February 20, 2019 | 27° F

No. 5 Cards offer upset chance

Photo by Edwin Gano |

Junior wing Betnijah Laney has a chance to exploit Louisville’s undersized frontcourt tonight at the RAC. She enters the contest coming off her 10th double-double of the season on Saturday at Temple.

With its win Saturday at Temple, the Rutgers women’s basketball team proved once again it has few problems beating inferior teams.

The Scarlet Knights (15-4, 6-2) are 14-2 against unranked teams, with all but two of those wins coming by double digits. Their lone blemishes were one-point losses Nov. 2 at Massachusetts and in overtime Jan. 14 at Memphis.

“We’ve talked about two things: being the hunter or being hunted,” said head coach C. Vivian Stringer postgame Saturday. “We probably were the hunted in this situation, and it’s interesting to see how we handle that. When we were at Memphis, we were the hunted. It’s important for us as a group to understand what the psychology behind all of that has to be and the basic mindset when people come back and they make runs.”

The jury is still out on this Rutgers team as the hunter — a role it will assume again tonight against No. 5 Louisville at the Louis Brown Athletic Center.

The Knights are 1-2 against ranked opponents this season, first falling by 4 points Nov. 29 to then-No. 15 LSU on a neutral floor before topping then-No. 16 Georgia on Dec. 21 by 3 points at the RAC.

The only underdog contest where Rutgers was uncompetitive came Jan. 19 against No. 1 Connecticut — a program widely acknowledged as significantly ahead of the rest of the nation.

The Cardinals (20-1, 8-0) are statistically the clear No. 2 in the AAC behind the Huskies. Louisville tops the conference with 84.1 and 46.1 rebounds per game and ranks second in scoring margin, outscoring their opponents by 25 points per game.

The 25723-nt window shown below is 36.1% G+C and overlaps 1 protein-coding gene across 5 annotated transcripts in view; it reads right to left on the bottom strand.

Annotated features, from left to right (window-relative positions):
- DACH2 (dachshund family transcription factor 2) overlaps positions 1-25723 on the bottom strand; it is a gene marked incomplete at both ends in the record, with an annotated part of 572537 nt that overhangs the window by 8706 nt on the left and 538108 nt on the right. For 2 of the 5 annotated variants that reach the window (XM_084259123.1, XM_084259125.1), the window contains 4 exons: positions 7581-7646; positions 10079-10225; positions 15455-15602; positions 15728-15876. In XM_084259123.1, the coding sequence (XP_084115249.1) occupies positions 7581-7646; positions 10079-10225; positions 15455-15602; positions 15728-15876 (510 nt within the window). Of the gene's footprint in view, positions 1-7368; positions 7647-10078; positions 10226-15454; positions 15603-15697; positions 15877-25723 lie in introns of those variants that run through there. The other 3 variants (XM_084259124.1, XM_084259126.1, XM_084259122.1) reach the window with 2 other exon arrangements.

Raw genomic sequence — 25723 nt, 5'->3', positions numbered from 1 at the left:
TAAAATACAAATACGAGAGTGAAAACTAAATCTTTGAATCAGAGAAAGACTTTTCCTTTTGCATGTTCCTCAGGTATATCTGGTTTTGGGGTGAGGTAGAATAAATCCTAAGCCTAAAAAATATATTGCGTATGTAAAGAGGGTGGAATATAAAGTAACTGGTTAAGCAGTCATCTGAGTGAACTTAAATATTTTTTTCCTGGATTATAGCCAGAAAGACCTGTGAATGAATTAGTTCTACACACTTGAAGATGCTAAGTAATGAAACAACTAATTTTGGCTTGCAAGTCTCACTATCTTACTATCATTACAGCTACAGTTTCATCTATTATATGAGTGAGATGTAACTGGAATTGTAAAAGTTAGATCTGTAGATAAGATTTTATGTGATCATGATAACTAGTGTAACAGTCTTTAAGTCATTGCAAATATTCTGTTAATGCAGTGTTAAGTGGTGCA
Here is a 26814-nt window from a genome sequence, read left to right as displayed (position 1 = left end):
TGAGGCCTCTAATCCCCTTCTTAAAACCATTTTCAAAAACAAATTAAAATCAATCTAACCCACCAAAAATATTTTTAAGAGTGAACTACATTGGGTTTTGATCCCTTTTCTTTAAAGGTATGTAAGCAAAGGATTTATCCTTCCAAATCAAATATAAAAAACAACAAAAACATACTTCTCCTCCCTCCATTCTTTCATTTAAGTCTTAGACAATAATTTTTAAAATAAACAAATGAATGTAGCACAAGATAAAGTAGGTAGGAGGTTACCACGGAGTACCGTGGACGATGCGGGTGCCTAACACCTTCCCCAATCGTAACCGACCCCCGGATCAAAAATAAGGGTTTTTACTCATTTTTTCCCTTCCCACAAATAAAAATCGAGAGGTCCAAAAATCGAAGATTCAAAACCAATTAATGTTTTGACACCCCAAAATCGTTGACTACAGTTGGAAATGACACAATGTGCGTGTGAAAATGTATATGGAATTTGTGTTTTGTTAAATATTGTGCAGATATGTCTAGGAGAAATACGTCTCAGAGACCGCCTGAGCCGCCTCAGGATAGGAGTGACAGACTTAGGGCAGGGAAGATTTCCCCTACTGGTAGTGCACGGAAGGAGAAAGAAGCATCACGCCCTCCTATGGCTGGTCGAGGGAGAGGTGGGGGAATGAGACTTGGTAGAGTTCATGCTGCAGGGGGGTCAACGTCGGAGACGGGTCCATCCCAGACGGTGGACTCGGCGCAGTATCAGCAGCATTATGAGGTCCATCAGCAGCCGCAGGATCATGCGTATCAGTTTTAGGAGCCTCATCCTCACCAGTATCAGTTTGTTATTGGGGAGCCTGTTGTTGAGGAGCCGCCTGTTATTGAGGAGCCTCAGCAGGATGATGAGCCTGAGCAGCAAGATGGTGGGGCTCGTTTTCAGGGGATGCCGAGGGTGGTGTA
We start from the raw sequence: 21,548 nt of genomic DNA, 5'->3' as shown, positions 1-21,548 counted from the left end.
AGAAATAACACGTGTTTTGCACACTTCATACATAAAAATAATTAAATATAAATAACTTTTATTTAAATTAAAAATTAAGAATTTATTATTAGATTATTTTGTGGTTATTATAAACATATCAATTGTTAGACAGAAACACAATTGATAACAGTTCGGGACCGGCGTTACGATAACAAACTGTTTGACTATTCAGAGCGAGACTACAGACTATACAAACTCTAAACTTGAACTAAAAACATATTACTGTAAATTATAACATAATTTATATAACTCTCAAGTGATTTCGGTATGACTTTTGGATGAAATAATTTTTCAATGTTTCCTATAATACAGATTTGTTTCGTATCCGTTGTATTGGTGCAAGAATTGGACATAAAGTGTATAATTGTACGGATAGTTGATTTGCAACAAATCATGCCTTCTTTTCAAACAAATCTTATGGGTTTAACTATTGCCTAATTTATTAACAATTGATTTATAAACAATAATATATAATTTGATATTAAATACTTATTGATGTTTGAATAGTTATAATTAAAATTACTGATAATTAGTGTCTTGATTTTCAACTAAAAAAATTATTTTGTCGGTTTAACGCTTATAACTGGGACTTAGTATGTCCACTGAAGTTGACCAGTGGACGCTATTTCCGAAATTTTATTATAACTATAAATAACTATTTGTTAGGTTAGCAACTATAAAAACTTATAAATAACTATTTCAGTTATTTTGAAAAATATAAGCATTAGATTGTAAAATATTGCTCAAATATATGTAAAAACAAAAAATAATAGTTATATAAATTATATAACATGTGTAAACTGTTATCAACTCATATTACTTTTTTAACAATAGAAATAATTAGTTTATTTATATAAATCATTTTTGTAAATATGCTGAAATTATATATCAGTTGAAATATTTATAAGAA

The defending national runner-ups are more vulnerable on the defensive end, where they allow nearly 60 points per contest. Rutgers, meanwhile, ranks second in the AAC in scoring defense with 57.3 points allowed per game.

But the Knights’ biggest deficiencies now lie in half-court offense, where they struggled to generate consistent ball movement and open looks against Temple.

Sophomore forward Rachel Hollivay’s early foul trouble compounded the issue. Hollivay picked up three fouls in the game’s first 21 minutes, forcing Stringer to spell Rutgers’ most formidable post player.

Then junior forward Christa Evans left the game at the 14:51 mark of the second half with an undisclosed injury, leaving the Knights without their two tallest post players.

Stringer then had to make defensive adjustments to generate transition offense.

“We continued through the man [defense] and they were attacking, going to the free-throw line,” Stringer said. “They got plenty of foul shots, and so we decided to go ahead and switch it up, begin to press with the ‘55.’”

Rutgers’ half-man, half-zone full-court press overwhelmed the Owls and helped the Knights rack up deflections, steals and transition buckets.

But Louisville is second in the conference in turnover margin, forcing 4.05 more than their opponents. That makes it all the more imperative for Rutgers to be effective offensively in the half court.

“We’ve just got to count on Rachel getting better, stronger, staying out of foul trouble,” Stringer said.

Luckily for Rutgers, Louisville’s tallest starter measures at 6-foot-2, as 6-foot-4 center Sheronne Vails redshirted earlier this season following knee surgery. That should allow junior wing Betnijah Laney and sophomore guard Kahleah Copper to exploit the paint.

The Cardinals have also scarcely been tested this season, with just two wins against ranked opponents. Rutgers is 27th in votes in this week’s AP Top 25 Poll after defeating Temple and Central Florida last week.

For updates on the Rutgers women’s basketball team, follow Greg Johnson on Twitter @GregJohnsonRU. For general Rutgers sports updates, follow @TargumSports.

By Greg Johnson

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